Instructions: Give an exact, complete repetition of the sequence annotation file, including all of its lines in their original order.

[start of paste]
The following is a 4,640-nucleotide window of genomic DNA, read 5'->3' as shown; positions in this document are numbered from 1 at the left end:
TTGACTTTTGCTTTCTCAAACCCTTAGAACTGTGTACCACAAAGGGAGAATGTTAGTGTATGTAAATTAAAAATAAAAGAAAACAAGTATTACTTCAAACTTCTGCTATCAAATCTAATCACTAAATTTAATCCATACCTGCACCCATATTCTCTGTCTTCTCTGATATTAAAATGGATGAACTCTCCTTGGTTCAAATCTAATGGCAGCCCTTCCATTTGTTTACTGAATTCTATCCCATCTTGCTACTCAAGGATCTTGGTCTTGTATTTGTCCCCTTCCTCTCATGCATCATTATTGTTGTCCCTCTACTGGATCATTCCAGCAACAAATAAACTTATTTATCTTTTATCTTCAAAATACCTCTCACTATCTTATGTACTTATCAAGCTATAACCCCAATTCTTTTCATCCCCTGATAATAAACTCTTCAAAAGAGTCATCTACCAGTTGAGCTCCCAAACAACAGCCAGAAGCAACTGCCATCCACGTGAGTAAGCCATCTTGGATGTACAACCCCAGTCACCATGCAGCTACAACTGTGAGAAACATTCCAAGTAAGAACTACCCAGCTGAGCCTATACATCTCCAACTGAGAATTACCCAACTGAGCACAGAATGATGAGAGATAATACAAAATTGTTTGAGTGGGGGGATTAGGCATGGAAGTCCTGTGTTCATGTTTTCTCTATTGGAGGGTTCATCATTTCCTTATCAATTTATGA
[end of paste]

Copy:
The following is a 4,640-nucleotide window of genomic DNA, read 5'->3' as shown; positions in this document are numbered from 1 at the left end:
TTGACTTTTGCTTTCTCAAACCCTTAGAACTGTGTACCACAAAGGGAGAATGTTAGTGTATGTAAATTAAAAATAAAAGAAAACAAGTATTACTTCAAACTTCTGCTATCAAATCTAATCACTAAATTTAATCCATACCTGCACCCATATTCTCTGTCTTCTCTGATATTAAAATGGATGAACTCTCCTTGGTTCAAATCTAATGGCAGCCCTTCCATTTGTTTACTGAATTCTATCCCATCTTGCTACTCAAGGATCTTGGTCTTGTATTTGTCCCCTTCCTCTCATGCATCATTATTGTTGTCCCTCTACTGGATCATTCCAGCAACAAATAAACTTATTTATCTTTTATCTTCAAAATACCTCTCACTATCTTATGTACTTATCAAGCTATAACCCCAATTCTTTTCATCCCCTGATAATAAACTCTTCAAAAGAGTCATCTACCAGTTGAGCTCCCAAACAACAGCCAGAAGCAACTGCCATCCACGTGAGTAAGCCATCTTGGATGTACAACCCCAGTCACCATGCAGCTACAACTGTGAGAAACATTCCAAGTAAGAACTACCCAGCTGAGCCTATACATCTCCAACTGAGAATTACCCAACTGAGCACAGAATGATGAGAGATAATACAAAATTGTTTGAGTGGGGGGATTAGGCATGGAAGTCCTGTGTTCATGTTTTCTCTATTGGAGGGTTCATCATTTCCTTATCAATTTATGA